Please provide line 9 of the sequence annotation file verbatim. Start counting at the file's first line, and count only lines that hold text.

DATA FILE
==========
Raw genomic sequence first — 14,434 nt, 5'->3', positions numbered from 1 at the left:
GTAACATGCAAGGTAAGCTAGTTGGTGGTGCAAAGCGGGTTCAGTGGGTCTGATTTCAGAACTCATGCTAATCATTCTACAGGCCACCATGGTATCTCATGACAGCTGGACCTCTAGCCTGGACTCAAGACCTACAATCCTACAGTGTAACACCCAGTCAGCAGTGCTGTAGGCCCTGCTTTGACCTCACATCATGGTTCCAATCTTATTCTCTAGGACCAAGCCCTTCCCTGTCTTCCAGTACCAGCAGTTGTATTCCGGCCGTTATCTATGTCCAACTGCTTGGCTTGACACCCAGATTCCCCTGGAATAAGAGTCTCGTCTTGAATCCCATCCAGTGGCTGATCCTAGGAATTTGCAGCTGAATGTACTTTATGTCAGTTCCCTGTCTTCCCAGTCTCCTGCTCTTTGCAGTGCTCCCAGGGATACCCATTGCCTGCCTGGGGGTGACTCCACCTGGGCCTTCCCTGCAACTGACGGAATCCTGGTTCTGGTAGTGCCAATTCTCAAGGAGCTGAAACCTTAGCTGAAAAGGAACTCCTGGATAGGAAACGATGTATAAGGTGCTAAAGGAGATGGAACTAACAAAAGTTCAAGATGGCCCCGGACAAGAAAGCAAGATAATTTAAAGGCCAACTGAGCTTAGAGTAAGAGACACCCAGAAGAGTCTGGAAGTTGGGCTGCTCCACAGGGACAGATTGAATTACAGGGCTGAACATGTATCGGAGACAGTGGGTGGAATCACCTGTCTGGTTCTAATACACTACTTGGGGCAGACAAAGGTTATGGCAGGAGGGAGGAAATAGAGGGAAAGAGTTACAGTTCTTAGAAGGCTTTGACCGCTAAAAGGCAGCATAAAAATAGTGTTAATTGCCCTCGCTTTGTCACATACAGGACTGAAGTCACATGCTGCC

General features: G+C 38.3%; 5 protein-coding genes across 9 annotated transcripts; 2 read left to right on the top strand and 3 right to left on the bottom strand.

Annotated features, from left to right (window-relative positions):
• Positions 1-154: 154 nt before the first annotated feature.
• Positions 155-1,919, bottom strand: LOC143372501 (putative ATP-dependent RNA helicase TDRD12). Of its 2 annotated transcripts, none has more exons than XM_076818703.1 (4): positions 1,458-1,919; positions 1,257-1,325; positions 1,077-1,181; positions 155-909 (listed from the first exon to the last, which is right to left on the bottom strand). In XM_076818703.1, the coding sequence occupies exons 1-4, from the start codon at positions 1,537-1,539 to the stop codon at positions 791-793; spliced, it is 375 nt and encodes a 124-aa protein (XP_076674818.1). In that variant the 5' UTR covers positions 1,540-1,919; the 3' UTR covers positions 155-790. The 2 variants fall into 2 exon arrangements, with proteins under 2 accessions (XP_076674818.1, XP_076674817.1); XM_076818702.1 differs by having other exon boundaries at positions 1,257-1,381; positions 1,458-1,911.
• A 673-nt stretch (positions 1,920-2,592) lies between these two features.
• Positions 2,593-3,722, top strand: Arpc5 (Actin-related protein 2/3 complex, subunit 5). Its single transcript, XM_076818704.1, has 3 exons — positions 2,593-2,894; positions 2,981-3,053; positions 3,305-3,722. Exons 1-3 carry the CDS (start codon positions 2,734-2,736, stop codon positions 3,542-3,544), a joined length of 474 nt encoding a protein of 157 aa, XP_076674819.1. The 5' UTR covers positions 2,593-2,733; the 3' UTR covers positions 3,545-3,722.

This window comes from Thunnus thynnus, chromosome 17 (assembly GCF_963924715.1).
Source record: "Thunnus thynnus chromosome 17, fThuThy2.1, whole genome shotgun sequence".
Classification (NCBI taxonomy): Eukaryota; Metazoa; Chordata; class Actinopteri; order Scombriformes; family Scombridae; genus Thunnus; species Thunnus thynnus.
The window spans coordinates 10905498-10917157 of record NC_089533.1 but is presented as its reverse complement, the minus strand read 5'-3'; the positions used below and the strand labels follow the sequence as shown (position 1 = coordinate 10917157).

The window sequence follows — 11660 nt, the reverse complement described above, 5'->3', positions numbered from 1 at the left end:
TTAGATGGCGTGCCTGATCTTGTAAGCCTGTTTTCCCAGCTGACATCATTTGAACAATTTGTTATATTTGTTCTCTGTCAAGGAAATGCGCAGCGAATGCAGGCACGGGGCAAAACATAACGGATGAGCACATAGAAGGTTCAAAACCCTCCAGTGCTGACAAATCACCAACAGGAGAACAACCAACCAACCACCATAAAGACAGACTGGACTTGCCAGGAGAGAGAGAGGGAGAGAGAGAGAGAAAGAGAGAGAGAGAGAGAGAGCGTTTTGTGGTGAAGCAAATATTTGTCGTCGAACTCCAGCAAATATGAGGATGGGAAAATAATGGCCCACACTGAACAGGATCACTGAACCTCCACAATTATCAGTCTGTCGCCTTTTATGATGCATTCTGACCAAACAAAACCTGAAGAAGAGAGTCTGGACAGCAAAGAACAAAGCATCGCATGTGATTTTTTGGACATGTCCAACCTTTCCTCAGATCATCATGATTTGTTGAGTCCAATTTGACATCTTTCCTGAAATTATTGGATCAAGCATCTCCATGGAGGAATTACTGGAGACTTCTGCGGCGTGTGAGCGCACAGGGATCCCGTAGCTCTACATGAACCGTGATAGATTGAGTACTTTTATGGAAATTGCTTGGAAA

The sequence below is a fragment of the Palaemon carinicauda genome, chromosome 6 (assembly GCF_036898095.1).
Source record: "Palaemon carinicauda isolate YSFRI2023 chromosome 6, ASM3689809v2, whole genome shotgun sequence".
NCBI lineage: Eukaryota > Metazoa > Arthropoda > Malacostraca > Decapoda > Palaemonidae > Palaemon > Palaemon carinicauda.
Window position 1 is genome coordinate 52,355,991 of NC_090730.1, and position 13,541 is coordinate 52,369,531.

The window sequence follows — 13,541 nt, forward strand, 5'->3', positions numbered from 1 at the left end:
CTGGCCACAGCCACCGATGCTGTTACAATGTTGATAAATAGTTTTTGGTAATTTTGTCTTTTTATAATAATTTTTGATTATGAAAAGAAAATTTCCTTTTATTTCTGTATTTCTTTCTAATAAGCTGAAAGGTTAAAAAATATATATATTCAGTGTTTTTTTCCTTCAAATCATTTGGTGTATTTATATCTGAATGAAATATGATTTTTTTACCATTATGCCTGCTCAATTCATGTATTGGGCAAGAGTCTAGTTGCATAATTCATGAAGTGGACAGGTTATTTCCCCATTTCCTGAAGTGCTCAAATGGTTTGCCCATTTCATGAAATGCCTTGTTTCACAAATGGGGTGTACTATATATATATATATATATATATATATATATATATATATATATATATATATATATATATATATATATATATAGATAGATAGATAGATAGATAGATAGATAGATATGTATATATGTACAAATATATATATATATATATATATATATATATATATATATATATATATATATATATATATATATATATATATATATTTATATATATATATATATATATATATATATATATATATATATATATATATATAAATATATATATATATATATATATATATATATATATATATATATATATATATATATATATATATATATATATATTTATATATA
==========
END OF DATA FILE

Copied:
This window comes from Thunnus thynnus, chromosome 17 (assembly GCF_963924715.1).